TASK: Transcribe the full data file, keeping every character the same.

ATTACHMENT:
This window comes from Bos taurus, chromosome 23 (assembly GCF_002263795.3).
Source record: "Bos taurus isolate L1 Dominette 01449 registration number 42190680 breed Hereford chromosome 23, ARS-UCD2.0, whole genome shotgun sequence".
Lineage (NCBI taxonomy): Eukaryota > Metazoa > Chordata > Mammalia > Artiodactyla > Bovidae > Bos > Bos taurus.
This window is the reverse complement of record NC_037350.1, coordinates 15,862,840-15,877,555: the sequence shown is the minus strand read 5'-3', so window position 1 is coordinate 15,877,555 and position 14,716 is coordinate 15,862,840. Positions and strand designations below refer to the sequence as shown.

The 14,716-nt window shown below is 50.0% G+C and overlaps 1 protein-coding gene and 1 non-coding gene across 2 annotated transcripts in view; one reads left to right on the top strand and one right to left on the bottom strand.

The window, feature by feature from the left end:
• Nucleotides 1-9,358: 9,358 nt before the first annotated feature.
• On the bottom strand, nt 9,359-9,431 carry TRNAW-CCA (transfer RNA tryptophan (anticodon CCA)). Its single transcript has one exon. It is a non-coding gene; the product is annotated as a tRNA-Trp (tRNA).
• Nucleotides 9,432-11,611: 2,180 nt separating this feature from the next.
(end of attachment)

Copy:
This window comes from Bos taurus, chromosome 23 (assembly GCF_002263795.3).
Source record: "Bos taurus isolate L1 Dominette 01449 registration number 42190680 breed Hereford chromosome 23, ARS-UCD2.0, whole genome shotgun sequence".
Lineage (NCBI taxonomy): Eukaryota > Metazoa > Chordata > Mammalia > Artiodactyla > Bovidae > Bos > Bos taurus.
This window is the reverse complement of record NC_037350.1, coordinates 15,862,840-15,877,555: the sequence shown is the minus strand read 5'-3', so window position 1 is coordinate 15,877,555 and position 14,716 is coordinate 15,862,840. Positions and strand designations below refer to the sequence as shown.

The 14,716-nt window shown below is 50.0% G+C and overlaps 1 protein-coding gene and 1 non-coding gene across 2 annotated transcripts in view; one reads left to right on the top strand and one right to left on the bottom strand.

The window, feature by feature from the left end:
• Nucleotides 1-9,358: 9,358 nt before the first annotated feature.
• On the bottom strand, nt 9,359-9,431 carry TRNAW-CCA (transfer RNA tryptophan (anticodon CCA)). Its single transcript has one exon. It is a non-coding gene; the product is annotated as a tRNA-Trp (tRNA).
• Nucleotides 9,432-11,611: 2,180 nt separating this feature from the next.